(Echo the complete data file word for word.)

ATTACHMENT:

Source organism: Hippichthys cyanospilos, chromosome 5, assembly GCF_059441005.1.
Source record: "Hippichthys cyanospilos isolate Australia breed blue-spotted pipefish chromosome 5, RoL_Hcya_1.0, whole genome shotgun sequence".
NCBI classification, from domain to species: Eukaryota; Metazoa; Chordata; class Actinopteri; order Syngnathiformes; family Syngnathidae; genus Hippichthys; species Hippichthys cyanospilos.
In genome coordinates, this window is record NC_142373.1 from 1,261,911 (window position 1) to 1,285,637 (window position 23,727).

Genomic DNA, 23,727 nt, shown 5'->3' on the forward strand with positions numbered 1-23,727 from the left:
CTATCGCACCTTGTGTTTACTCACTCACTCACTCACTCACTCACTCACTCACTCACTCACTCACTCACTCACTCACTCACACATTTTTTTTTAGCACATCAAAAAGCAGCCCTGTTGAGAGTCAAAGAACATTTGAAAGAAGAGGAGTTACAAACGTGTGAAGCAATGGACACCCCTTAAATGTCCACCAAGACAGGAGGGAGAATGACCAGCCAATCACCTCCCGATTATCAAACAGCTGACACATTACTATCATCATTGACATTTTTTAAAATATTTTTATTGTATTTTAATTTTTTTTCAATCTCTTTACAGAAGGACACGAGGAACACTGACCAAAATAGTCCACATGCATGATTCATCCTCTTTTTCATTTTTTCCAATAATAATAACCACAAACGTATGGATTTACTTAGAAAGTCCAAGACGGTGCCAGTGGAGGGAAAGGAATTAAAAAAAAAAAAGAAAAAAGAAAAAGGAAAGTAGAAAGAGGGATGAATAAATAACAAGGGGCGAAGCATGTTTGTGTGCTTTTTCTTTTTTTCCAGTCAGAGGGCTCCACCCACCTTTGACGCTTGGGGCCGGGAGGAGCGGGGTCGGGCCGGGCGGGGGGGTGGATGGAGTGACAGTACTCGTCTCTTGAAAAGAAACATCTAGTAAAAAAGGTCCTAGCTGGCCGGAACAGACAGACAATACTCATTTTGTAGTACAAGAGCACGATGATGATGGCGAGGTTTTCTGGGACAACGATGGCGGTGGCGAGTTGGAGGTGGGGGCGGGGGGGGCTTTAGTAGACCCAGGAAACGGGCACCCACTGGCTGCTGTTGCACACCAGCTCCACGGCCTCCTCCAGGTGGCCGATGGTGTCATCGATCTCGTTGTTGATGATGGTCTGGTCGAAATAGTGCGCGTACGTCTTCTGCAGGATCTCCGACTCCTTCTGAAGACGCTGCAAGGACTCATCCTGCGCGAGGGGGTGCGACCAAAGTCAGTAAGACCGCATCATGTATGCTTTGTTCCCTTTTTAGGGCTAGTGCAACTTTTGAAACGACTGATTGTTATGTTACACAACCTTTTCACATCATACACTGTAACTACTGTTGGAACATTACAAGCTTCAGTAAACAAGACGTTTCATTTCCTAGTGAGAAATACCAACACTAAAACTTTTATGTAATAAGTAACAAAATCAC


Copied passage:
Source organism: Hippichthys cyanospilos, chromosome 5, assembly GCF_059441005.1.
Source record: "Hippichthys cyanospilos isolate Australia breed blue-spotted pipefish chromosome 5, RoL_Hcya_1.0, whole genome shotgun sequence".
NCBI classification, from domain to species: Eukaryota; Metazoa; Chordata; class Actinopteri; order Syngnathiformes; family Syngnathidae; genus Hippichthys; species Hippichthys cyanospilos.
In genome coordinates, this window is record NC_142373.1 from 1,261,911 (window position 1) to 1,285,637 (window position 23,727).

Genomic DNA, 23,727 nt, shown 5'->3' on the forward strand with positions numbered 1-23,727 from the left:
CTATCGCACCTTGTGTTTACTCACTCACTCACTCACTCACTCACTCACTCACTCACTCACTCACTCACTCACTCACTCACACATTTTTTTTTAGCACATCAAAAAGCAGCCCTGTTGAGAGTCAAAGAACATTTGAAAGAAGAGGAGTTACAAACGTGTGAAGCAATGGACACCCCTTAAATGTCCACCAAGACAGGAGGGAGAATGACCAGCCAATCACCTCCCGATTATCAAACAGCTGACACATTACTATCATCATTGACATTTTTTAAAATATTTTTATTGTATTTTAATTTTTTTTCAATCTCTTTACAGAAGGACACGAGGAACACTGACCAAAATAGTCCACATGCATGATTCATCCTCTTTTTCATTTTTTCCAATAATAATAACCACAAACGTATGGATTTACTTAGAAAGTCCAAGACGGTGCCAGTGGAGGGAAAGGAATTAAAAAAAAAAAAGAAAAAAGAAAAAGGAAAGTAGAAAGAGGGATGAATAAATAACAAGGGGCGAAGCATGTTTGTGTGCTTTTTCTTTTTTTCCAGTCAGAGGGCTCCACCCACCTTTGACGCTTGGGGCCGGGAGGAGCGGGGTCGGGCCGGGCGGGGGGGTGGATGGAGTGACAGTACTCGTCTCTTGAAAAGAAACATCTAGTAAAAAAGGTCCTAGCTGGCCGGAACAGACAGACAATACTCATTTTGTAGTACAAGAGCACGATGATGATGGCGAGGTTTTCTGGGACAACGATGGCGGTGGCGAGTTGGAGGTGGGGGCGGGGGGGGCTTTAGTAGACCCAGGAAACGGGCACCCACTGGCTGCTGTTGCACACCAGCTCCACGGCCTCCTCCAGGTGGCCGATGGTGTCATCGATCTCGTTGTTGATGATGGTCTGGTCGAAATAGTGCGCGTACGTCTTCTGCAGGATCTCCGACTCCTTCTGAAGACGCTGCAAGGACTCATCCTGCGCGAGGGGGTGCGACCAAAGTCAGTAAGACCGCATCATGTATGCTTTGTTCCCTTTTTAGGGCTAGTGCAACTTTTGAAACGACTGATTGTTATGTTACACAACCTTTTCACATCATACACTGTAACTACTGTTGGAACATTACAAGCTTCAGTAAACAAGACGTTTCATTTCCTAGTGAGAAATACCAACACTAAAACTTTTATGTAATAAGTAACAAAATCAC